Finally, another change Apple made instead of a long list of notifications stacked atop one another in a never-ending list spanning nearly the entire display. This has taken some getting used to on my part, but I love the fact that the majority of my lock screen and the new widgets remain visible on the lock screen without being covered up or hidden by alerts.
Messages has a few updates for you
The Messages app is home to Apple's iMessage platform and regular text messages continue to receive yearly updates, adding to its utility. This year, Apple focused on adding features other chat services like Facebook Messenger already have. Those features? The ability to edit or delete a sent message or mark a message as unread so you can come back to it later.
The edit and delete features, of course, are limited to Apple's iMessage service.
After sending a message you have 15 minutes to either edit it, but you only have two minutes to delete it. The time limit is in place to ensure that the edit feature isn't abused by someone altering a message and then taking screenshots of an edited conversation. To perform either action, you long-press on the sent message and select Edit or Undo Send from the list of options.
Edit will allow you to correct any typos or reword the message, while Undo Send makes it disappear with a fun "poof" animation. A small line of text will show up in the message thread letting everyone in the thread know that a message was removed.
As for edited messages, you'll see a small label under the message letting you know it's been edited. If you tap on it, you'll see the edit log showing what's been changed. This is a change from how the edit feature initially launched, which didn't include any sort of edit log -- just a label. But after some pushback from the general public, Apple added the log and changed the amount of time you have to delete a message from 15 minutes to just two.
Apple is also working on a Collaboration feature for Messages that will enable everyone in a group conversation to work on a document together, using the iMessage convo as a starting point. I haven't been able to test this yet, but the demonstration Apple gave at WWDC showed a group conversation with a shared document that in the conversation could open and begin editing, adding suggestions, or making changes.
Some other notable features that Apple has added to Messages include the ability to recover deleted conversations for up to 30 days. So the next time you delete a conversation only to realize it had a phone number or some other tidbit of information you needed, you can now recover it just like you can delete pictures or videos in the Photos app.
There's also a new filters screen in the Messages app that separates your messages into different categories, including the just mentioned Recently Deleted category, in addition to All Messages, Known Senders, Unknown Senders, and Unread Messages.
Easily the most impressive feature in iOS 16 so far
This isn't a feature that I imagine a lot of people will use every day, but nonetheless, it just might be the most impressive feature I've found thus far in iOS 16 -- you can remove an object from a photo with just a long press.
For example, when I open a photo of my dog as a puppy, I can long press anywhere on his body and iOS 16 automatically separates him from the background of the picture. I can then drag and drop the newly created photo into any app that accepts photos, such as Messages, a Word document, or even Keynote.
Other odds and ends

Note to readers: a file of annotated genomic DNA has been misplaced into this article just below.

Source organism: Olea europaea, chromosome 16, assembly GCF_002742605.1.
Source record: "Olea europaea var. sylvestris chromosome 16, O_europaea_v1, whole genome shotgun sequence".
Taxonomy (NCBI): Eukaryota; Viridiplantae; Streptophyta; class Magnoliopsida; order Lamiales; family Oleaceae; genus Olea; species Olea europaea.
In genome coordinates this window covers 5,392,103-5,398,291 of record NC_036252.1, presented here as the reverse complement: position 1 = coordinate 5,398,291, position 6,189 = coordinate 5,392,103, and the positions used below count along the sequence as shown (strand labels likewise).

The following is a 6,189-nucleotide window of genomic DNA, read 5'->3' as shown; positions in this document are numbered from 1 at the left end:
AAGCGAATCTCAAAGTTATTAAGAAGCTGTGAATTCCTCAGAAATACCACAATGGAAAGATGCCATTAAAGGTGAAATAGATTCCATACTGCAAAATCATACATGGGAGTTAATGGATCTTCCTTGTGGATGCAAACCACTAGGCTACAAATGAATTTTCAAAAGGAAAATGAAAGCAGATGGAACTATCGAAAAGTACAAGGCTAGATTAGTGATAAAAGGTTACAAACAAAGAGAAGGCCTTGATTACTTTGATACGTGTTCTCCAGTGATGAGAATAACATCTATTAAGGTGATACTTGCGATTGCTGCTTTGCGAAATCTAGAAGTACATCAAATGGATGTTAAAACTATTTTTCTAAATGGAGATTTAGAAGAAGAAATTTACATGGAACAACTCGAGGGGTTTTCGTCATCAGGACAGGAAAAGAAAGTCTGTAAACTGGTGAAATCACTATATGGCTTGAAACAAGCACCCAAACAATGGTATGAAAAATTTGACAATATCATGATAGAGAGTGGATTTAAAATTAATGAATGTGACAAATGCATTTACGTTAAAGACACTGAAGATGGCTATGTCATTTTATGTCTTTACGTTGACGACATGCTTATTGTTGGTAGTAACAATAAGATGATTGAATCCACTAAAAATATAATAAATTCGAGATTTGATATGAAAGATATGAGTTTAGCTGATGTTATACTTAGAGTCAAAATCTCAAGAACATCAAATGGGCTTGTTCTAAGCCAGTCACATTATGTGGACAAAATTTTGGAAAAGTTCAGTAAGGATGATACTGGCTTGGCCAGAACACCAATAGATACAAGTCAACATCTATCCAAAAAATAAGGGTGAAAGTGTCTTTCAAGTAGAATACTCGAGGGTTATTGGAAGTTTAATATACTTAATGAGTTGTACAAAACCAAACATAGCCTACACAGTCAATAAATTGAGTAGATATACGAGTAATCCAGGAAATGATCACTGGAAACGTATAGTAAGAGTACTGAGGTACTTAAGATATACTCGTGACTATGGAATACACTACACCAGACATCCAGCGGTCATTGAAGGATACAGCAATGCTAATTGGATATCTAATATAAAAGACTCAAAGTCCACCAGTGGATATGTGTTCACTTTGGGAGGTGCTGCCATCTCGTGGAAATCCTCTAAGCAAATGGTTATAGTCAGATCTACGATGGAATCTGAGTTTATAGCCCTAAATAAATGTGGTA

I remember Steve Jobs walking developers through iOS 4 -- actually, it was iPhone OS 4 back then -- and referring to the main features in the update as tent poles. Since then, I've viewed all new software updates and the features within with that mindset.
So while the new lock screen and improvements to Messages are two of the main tent poles, there are plenty of smaller features and updates coming in iOS 16 that add to the overall package.
I briefly used the new iCloud Shared Photo Library before it was removed from the final release build of iOS 16, with Apple stating it will be back in a future update. The feature enables you to automatically share photos and videos with family members who are in your Apple Family Share group. Your shared library will be automatically curated based on your settings, such as only sharing photos after a certain date with specific people in it.
For instance, I could set it to add photos of my kids and wife to my shared library. I could then also manually send photos from the Photos app to the shared library.
The two aspects of this I'm looking forward to the most, however, are a switch in the camera app that will automatically share the photos I'm taking -- perfect for a family outing or those situations when my wife says "can you send that one to me?" -- along with the option to automatically share photos when my iPhone detects that I'm near people who are also in my shared photo library.
Apple has also improved its Focus feature that allows you to set custom modes for your phone, tailoring alerts, home screens, watch faces and now lock screens based on your Focus mode. The entire setup process has been improved, making it easier to drill down to receive alerts only from those who you want to hear from while you're at work, school or even working out.
The Home app, which is used to control HomeKit-compatible devices, has been completely redesigned and is much easier to navigate. I'm still learning my way around it, but so far I'm enjoying the new look.
The Mail app has several new features, as well, including the ability to snooze messages -- that is, remove them from your inbox and have them show up again at a specific date and time -- the ability to schedule when a message is sent, and reminders to follow up on messages you sent but never received a reply.
Whereas the changes made to the iPad with iPadOS 16 are more transformative, the changes made to the iPhone in iOS 16 are iterative. But that's not a bad thing, at all. The improvements made to the Lock Screen, along with the tweaks to Messages, Mail, and other apps, are all features that users have been asking for, and Apple looks to have delivered.